Brinda said she’s optimistic about approval and stressed that safety, not reviving the Midway Mall, is the primary goal of the project. The white-knuckle drive down state Route 57 includes cringeworthy merge ramps with the Ohio Turnpike and Interstate 90.
That segment of the route had 284 crashes in 2009-11, including 112 injury accidents, according to ODOT.
If approved, improvements would include additional traffic lights, removal of the bridge, widening Route 57 from four to six lanes from I-90 to the Turnpike, widening of Midway Boulevard to four lanes and removial of ramps to Griswold Road and Midway Boulevard. The project would begin next summer and conclude by September 2016.
“The way it’s configured, there’s no easy fix for it,” Brinda said in a meeting with Chronicle-Telegram Editor Andy Young. “This project is the way that they’ve determined is the most cost-effective way to fix this problem.”
Brinda visited Young to promote spending the $2 million from the $3.4 million windfall Elyria received in January.
The money came from a payout from a 2001 insurance policy that Elyria officials had been unaware of.
Elyria has sought funding for the project since 2007, and Brinda, who took office last year, said City Council members previously committed to a $2 million local matching contribution.
Brinda said borrowing for the match would create a $300,000 hole in Elyria’s budget. Revenue has significantly shrunk in the last few years after declinig state business tax collections and estate tax cuts.
Brinda also challenged a Wednesday editorial written by Young that said Councilman Garry Gibbs, R-3rd Ward, was right to question whether the city should spend windfall money for the project.
Gibbs at Monday’s Council meeting asked whether the project would revive the 1.1-million-square-foot mall, which opened in 1966. The mall, which has about 100 tenants, has struggled because of competition from bigger area malls, online shopping and the sluggish economy. The mall is owned by Brixmor Properties Group, whose website says it’s the second largest owner of shopping centers in the nation.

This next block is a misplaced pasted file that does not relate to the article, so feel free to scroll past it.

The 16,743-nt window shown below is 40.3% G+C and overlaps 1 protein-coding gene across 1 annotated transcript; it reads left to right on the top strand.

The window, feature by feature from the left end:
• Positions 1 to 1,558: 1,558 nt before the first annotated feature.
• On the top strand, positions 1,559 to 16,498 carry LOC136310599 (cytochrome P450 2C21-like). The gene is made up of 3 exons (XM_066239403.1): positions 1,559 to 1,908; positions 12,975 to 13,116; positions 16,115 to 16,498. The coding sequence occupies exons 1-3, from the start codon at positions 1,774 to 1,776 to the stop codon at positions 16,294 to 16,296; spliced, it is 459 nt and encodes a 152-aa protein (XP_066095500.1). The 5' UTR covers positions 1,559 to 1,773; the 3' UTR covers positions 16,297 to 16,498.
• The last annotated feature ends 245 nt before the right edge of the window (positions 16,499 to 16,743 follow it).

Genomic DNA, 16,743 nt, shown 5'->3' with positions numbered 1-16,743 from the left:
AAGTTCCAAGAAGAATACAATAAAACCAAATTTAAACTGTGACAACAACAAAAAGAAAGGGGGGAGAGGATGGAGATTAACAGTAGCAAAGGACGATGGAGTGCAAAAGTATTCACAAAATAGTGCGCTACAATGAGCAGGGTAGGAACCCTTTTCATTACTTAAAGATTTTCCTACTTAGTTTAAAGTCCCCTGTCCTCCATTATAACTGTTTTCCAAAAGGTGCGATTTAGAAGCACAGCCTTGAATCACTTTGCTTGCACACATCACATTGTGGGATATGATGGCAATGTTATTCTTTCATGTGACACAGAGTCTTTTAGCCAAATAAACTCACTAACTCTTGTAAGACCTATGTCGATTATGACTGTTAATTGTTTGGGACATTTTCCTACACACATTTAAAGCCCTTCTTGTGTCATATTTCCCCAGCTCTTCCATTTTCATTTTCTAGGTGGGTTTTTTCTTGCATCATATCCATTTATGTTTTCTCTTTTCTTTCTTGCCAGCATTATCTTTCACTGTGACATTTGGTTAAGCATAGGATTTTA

Gibbs, Council minority leader, suggested mall businesses pay some of the $2 million and said the windfall should go for street resurfacing, technology upgrades for firefighters and police, and tree removal and planting.
Gibbs, also questioned how many mall jobs the project would create and said if a study were done, Brixmor should pay for it rather than taxpayers.
Gibbs said he would vote against borrowing or using windfall money for the project and said the 49th Street bridge doesn’t need to be removed. He said Brinda doesn’t have enough votes from Council to approve using windfall money for her proposed project.
Despite the high accident rate on Route 57 near the Turnpike and I-90, Gibbs said it wasn’t unsafe.
“It’s the state’s responsibility,” he said about paying for improvements.
Removing the configuration leading to the mall that baffles out-of-town drivers would likely increase business, but Brinda said safety and west side development are the primary project goals. She said it would be difficult for studies to estimate how many mall jobs the project would create or retain, but said she supports a study on how to improve mall business.
Brinda said Council members have rejected paying for a study. She said the mall’s closure would have a ripple effect on the area, causing surrounding businesses to close and reducing Elyria income tax revenue and Lorain County sales tax revenue.
“We need to do everything we can to make the mall become healthier, and this project does have the potential of helping with that, (but) it’s not going to solve all the mall’s problems,” Brinda said. “Elyria (and) the region could stand to lose millions in output, meaning the value of goods and services sold if the mall closed.”
Mark Bressler, Midway Mall general manager, joined Brinda on Wednesday at The C-T. Bressler said he didn’t know how many workers the mall employs and wouldn’t say how much the mall’s annual revenue was but said sales increased last year compared to 2011.
Bressler said the mall remains viable. Bressler noted that Dunham’s Sports has relocated from West River Road North to the mall and expanded from 20,000 square feet to 45,000 square feet. Dunham’s reopens in its new location Friday.
Bressler said the mall is the only place in the county with a J.C. Penney’s, Macy’s and Sears in one place, and closure would cause an “exodus” of businesses to locations that have those stores. Bressler said the project would help the mall attract more customers and new retailers.
“We’re in a great location, but we’re hard to get to,” he said.
Contact Evan Goodenow at 329-7129 or firstname.lastname@example.org.